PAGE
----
For the Hawke's Bay wine industry, 2015 was a good year.
In fact the industry has had a few good years, indeed great years, of late.
The 2013 and 2014 vintages were superb and hopefully, without putting the mockers on it, the current upcoming vintage is lining up to be another little red and white cracker.
Last year the exports of wine from New Zealand hit a record high of $15 billion, with the industry looking at trends and predicting that by 2020 it will likely hit the $2 billion mark.
Now that's worth raising a glass to, given that we have one of the primo regions in the land for producing the very best beverages from the once-humble grape.
Not so humble any more.
It is an export money-spinner, and the wine industry has risen to the sixth spot of the overall export goods chart.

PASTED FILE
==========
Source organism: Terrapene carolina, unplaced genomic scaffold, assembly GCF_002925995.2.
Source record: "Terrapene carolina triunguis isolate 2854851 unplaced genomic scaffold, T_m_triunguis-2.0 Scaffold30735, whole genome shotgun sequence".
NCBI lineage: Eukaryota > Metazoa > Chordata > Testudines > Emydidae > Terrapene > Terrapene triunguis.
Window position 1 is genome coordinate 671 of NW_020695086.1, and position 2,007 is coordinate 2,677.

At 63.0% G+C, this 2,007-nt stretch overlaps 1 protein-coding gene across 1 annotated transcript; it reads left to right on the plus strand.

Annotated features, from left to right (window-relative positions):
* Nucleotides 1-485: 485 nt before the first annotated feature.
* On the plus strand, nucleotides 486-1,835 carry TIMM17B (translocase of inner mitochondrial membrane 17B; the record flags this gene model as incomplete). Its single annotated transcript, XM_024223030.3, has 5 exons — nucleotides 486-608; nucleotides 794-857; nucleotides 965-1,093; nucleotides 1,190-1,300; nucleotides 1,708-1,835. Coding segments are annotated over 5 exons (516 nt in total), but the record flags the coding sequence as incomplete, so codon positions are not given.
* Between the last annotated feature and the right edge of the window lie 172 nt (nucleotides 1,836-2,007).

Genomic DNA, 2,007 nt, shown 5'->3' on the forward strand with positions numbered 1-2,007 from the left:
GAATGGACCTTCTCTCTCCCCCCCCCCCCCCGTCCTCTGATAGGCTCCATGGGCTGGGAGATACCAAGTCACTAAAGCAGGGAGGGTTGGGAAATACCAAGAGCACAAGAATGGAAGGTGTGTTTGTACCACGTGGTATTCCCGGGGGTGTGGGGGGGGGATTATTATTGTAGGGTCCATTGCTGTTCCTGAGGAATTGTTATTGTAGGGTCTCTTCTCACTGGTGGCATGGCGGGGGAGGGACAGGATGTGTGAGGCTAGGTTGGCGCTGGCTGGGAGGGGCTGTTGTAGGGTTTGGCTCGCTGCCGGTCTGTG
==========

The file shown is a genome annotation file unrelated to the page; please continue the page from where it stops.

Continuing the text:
The evolution of wine in Hawke's Bay has been nothing less than remarkable, and a testimony to the pioneers who defied several naysayers who reckoned some parts of the region were only good for the extraction of shingle or the grazing of sheep.
The United States is a rapidly expanding market and the reason for that is they effectively want "new world" style wines of very high quality.
And Hawke's Bay is producing them.
Exports to the US were up 26 per cent while exports to Canada were up 18 per cent, and up 12 per cent to the United Kingdom.
They are big jumps and a good reason for the confidence the industry has for the $2 billion target to be reached.
Wineries like Sileni Estate and Trinity Hill have developed very strong ties to the US, while many have created the same strong links to the rising markets of the east.
A lot of time, toil and money has been spent to get the Bay's industry into the shape it is today, and today it is, as they say, paying dividends.
And a major part of those dividends is the creation of jobs, as well as the tourism angle, and one could say with confidence that those numbers too will rise alongside the export numbers.
Another toast is called for.